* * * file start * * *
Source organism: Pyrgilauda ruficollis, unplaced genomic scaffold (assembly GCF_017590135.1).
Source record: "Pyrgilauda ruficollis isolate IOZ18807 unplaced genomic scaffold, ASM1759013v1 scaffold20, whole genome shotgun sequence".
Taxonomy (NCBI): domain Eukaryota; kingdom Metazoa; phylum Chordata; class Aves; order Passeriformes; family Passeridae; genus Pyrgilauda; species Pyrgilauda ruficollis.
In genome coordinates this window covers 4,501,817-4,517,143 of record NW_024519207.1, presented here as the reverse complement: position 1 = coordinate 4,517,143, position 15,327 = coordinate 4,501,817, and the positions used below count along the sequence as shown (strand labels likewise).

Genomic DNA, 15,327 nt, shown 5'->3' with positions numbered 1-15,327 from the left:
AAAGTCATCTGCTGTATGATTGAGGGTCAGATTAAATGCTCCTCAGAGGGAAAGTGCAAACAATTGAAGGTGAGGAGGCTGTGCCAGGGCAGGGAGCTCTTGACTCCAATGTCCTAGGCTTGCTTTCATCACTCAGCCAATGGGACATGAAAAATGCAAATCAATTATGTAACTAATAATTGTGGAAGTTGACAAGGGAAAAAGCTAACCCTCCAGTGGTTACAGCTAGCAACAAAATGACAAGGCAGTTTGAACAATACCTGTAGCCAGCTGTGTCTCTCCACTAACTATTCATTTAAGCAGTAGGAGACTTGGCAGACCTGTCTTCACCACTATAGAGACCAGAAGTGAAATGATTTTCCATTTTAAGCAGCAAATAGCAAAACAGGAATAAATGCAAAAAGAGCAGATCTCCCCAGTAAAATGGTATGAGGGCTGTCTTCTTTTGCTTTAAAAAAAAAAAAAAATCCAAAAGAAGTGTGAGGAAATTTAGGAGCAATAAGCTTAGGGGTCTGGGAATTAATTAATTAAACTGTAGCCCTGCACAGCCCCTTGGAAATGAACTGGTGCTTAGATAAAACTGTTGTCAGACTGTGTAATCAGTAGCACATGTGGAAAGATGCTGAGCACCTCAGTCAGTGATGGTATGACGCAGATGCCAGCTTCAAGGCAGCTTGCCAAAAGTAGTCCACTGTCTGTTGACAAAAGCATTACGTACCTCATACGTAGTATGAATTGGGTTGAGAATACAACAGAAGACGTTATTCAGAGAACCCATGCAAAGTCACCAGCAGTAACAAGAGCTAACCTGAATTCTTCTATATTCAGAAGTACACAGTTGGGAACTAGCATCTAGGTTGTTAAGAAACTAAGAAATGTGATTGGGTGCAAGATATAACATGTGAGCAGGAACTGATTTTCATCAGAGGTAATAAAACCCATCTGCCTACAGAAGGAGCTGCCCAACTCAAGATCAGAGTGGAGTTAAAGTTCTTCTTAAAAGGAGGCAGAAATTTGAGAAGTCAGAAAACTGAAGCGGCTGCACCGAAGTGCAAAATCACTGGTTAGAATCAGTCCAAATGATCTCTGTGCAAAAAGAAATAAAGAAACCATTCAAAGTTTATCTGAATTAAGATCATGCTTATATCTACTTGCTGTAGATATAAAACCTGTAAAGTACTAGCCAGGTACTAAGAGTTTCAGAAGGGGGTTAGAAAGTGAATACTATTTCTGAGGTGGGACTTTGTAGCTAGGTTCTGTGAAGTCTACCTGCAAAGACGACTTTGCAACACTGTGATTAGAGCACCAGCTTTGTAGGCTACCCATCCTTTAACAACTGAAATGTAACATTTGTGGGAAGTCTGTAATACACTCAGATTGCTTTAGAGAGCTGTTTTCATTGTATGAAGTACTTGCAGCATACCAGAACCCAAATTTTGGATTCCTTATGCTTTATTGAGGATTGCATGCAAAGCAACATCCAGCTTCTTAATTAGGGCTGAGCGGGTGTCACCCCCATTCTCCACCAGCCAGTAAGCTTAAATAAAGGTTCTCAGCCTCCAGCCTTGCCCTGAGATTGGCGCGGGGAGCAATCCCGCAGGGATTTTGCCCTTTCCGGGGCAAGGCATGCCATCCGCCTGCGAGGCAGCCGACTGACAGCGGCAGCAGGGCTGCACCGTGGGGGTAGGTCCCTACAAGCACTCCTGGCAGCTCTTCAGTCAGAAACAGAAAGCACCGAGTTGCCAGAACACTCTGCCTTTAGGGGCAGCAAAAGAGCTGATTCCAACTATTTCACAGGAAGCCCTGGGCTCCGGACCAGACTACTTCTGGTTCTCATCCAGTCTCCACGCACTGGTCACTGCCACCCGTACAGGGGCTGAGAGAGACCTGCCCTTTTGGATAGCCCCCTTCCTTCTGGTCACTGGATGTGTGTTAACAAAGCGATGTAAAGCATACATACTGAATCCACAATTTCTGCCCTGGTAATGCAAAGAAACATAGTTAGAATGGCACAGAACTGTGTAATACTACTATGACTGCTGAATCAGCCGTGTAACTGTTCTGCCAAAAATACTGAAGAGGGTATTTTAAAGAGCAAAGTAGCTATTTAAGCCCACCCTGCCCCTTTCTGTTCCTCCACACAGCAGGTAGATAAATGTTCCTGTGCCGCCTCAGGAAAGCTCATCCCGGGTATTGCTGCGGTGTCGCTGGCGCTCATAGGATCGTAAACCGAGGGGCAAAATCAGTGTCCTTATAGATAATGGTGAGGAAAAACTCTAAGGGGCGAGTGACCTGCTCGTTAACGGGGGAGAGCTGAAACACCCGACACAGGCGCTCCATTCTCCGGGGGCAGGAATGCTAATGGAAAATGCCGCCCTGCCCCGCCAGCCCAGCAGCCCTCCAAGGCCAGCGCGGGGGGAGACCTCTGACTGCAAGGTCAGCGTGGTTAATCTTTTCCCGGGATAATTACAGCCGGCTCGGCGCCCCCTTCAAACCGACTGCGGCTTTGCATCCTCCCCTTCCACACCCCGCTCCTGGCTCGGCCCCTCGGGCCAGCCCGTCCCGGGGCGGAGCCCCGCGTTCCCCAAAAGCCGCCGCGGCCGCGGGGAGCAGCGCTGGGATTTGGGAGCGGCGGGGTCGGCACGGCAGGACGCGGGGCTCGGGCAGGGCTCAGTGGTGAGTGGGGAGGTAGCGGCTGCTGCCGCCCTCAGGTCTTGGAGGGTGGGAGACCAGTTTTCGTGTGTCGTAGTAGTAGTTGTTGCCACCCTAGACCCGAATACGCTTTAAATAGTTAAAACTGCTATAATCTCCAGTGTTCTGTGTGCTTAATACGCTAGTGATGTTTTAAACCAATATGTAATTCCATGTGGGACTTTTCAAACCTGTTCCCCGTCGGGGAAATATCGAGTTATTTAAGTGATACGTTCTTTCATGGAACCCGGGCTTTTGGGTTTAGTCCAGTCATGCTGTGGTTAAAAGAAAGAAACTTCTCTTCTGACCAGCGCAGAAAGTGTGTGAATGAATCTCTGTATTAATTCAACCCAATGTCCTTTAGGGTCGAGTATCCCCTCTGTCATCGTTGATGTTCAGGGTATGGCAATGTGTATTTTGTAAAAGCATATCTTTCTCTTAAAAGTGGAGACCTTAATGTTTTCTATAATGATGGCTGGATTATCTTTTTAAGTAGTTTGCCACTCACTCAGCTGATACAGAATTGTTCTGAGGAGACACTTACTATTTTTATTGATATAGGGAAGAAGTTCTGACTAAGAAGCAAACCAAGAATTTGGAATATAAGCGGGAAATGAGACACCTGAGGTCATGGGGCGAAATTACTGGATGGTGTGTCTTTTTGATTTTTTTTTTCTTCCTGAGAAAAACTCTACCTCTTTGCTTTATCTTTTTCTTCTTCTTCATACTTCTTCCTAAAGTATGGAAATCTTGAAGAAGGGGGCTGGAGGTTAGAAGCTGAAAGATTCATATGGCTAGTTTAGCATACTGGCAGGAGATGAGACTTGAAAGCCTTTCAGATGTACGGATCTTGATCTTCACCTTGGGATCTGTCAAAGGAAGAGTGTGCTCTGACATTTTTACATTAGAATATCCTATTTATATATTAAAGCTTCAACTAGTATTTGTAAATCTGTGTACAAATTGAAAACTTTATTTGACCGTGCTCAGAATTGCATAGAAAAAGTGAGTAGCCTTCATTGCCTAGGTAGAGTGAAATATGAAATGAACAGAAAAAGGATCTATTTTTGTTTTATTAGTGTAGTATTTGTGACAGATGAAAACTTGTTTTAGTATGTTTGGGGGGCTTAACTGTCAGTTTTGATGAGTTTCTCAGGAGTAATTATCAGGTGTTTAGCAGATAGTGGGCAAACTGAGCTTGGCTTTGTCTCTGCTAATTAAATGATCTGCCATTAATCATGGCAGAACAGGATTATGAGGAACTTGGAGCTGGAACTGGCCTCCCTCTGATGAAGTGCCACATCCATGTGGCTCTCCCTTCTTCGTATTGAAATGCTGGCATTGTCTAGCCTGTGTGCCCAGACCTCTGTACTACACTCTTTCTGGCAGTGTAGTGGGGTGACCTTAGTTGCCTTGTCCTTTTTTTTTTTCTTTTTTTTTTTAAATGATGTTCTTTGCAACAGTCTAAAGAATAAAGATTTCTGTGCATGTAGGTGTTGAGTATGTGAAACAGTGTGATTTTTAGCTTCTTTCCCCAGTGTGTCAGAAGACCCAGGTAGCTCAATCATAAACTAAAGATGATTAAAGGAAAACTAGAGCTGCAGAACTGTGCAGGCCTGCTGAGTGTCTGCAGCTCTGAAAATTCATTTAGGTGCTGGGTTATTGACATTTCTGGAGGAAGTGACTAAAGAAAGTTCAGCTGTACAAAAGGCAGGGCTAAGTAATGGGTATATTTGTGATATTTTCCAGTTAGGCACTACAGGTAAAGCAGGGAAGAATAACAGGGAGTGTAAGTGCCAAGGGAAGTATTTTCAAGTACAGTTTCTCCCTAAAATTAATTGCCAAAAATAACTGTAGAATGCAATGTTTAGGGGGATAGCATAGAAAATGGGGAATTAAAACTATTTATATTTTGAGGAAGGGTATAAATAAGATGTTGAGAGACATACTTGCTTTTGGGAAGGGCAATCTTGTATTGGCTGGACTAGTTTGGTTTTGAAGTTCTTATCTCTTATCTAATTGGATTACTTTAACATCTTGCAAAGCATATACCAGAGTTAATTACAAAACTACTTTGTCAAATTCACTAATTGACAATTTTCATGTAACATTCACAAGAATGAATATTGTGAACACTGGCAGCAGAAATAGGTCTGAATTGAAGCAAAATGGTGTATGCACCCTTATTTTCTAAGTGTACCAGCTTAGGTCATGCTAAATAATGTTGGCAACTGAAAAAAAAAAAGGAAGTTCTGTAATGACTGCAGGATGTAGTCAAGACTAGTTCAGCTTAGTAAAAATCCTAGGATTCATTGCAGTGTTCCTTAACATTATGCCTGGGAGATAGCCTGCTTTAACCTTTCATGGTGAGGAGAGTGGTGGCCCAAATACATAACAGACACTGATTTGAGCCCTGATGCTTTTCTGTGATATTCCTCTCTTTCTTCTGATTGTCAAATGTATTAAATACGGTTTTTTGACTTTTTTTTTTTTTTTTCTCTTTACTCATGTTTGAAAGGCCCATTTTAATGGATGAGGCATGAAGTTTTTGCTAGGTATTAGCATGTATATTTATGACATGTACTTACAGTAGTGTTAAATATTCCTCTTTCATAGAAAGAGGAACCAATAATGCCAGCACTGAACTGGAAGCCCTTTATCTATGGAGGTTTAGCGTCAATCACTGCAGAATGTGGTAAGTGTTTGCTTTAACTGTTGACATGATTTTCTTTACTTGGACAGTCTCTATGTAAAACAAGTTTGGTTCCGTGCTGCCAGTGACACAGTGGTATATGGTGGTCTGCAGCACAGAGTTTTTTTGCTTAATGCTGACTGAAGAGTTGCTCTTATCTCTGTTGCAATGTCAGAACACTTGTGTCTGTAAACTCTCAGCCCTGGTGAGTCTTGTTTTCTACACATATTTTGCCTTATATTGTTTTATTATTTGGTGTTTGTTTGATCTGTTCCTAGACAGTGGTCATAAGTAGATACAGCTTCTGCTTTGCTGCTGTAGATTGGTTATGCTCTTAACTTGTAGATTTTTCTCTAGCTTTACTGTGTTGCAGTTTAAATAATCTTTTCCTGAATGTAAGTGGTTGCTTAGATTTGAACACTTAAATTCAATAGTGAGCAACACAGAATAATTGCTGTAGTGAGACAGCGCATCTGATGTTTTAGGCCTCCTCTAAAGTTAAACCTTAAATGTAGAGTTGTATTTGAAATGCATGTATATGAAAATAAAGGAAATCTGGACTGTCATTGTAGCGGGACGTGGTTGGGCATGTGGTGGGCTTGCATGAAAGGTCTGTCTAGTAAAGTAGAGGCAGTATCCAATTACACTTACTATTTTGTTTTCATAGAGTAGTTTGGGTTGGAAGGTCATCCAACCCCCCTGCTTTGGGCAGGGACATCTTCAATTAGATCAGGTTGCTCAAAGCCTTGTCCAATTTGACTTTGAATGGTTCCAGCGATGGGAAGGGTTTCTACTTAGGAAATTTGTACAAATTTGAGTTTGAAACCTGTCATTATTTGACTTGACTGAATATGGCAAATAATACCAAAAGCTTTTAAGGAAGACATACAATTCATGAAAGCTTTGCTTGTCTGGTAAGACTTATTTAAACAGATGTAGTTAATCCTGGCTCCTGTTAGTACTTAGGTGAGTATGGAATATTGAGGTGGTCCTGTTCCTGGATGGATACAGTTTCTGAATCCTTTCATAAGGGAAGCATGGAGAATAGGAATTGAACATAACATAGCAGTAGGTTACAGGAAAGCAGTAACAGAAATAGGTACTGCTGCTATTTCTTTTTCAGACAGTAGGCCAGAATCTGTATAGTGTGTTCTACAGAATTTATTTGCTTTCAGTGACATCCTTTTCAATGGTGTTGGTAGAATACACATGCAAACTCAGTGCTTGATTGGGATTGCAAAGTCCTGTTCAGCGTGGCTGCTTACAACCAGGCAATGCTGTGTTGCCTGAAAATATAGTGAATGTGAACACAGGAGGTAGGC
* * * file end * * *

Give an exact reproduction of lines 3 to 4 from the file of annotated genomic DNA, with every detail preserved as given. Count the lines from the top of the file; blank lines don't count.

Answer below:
Taxonomy (NCBI): domain Eukaryota; kingdom Metazoa; phylum Chordata; class Aves; order Passeriformes; family Passeridae; genus Pyrgilauda; species Pyrgilauda ruficollis.
In genome coordinates this window covers 4,501,817-4,517,143 of record NW_024519207.1, presented here as the reverse complement: position 1 = coordinate 4,517,143, position 15,327 = coordinate 4,501,817, and the positions used below count along the sequence as shown (strand labels likewise).